Sam Nun, ZXX Typeface

A former NSA employee develops a disruptive typeface to make democracy legible

Sam Nun spent two years working as special intelligence personnel at the US National Security Agency (NSA) and knows first hand how to extract information from cyberspace. Back then, his work gathering vital SIGINT (Signal Intelligence) was strictly applied outwardly for national security and defense purposes.

But missions in the world of cyber intelligence, as Snowden and other whistleblowers have slowly revealed, are hitting closer to home…or rather, intruding into the home. As U.S. government agencies, along with corporations, increase their use of surveillance and information gathering on Americans within U.S. borders, Nun is yet another voice in a growing movement of concerned citizens… and motivated designers.

Influenced by his experiences at the NSA, Nun left the intelligence community to pursue a career in graphic design. He is now dedicated to researching and articulating through his work our growing ‘unfreedoms’, questioning censorship, surveillance, privacy and its relation to democracy. As surveillance becomes a quotidian exercise, Nun is concerned we are building a permanent informational architecture that traps us in structures of secrecy and distrust… and nudging us ever closer to expressions of totalitarianism.

His response was ZXX, a disruptive typeface that is unreadable by text scanning software. The name derives from the Library of Congress’ three letter codes denoting the language a book is written in, a nod to codification that actually supports democracy. His typeface is designed to misdirect information or not give any at all by using six different fonts, each of which thwarts machine intelligences in different ways via endless permutations.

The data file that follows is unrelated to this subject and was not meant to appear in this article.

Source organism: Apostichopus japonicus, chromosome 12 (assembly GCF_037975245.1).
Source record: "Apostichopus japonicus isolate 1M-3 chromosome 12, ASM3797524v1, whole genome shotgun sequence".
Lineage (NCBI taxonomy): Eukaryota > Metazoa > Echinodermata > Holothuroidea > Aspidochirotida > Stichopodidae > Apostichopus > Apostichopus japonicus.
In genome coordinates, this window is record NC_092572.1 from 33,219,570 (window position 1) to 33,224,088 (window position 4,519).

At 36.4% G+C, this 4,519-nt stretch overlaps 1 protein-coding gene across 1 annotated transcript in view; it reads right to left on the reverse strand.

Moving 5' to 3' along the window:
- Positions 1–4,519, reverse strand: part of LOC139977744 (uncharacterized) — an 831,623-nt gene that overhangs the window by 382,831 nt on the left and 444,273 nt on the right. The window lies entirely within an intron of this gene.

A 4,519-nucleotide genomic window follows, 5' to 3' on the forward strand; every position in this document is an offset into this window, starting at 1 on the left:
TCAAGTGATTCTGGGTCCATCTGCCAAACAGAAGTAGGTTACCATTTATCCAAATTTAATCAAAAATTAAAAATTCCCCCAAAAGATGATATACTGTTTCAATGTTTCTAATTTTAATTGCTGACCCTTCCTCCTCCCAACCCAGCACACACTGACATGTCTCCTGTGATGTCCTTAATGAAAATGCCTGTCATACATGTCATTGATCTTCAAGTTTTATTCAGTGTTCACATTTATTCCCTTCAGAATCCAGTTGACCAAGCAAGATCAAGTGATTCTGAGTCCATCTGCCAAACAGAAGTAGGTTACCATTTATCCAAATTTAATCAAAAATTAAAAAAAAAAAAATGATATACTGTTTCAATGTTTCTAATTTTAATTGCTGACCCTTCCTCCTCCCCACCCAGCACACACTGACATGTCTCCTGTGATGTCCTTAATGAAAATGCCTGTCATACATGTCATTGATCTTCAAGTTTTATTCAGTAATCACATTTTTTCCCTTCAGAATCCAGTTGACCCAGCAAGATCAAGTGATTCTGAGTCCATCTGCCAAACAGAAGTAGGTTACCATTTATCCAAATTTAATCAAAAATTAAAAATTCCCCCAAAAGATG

ZXX is both a design experiment and a call to action. It is an attempt to conceal our thoughts and writings from artificial intelligence tools used by governments, corporations and hackers around the world. It is a successful example showing how graphic design can reinforce privacy and protect our lives against the incessant gathering, interception, deciphering, analysis, and storage of our data.

More importantly, ZXX is an invitation to draw much needed attention to the nation-wide security debate. His typeface is offered for free online, as an open source ‘counter-weapon’ in our collective effort to save the ideals of civil liberty and democracy. To download ZXX, click here.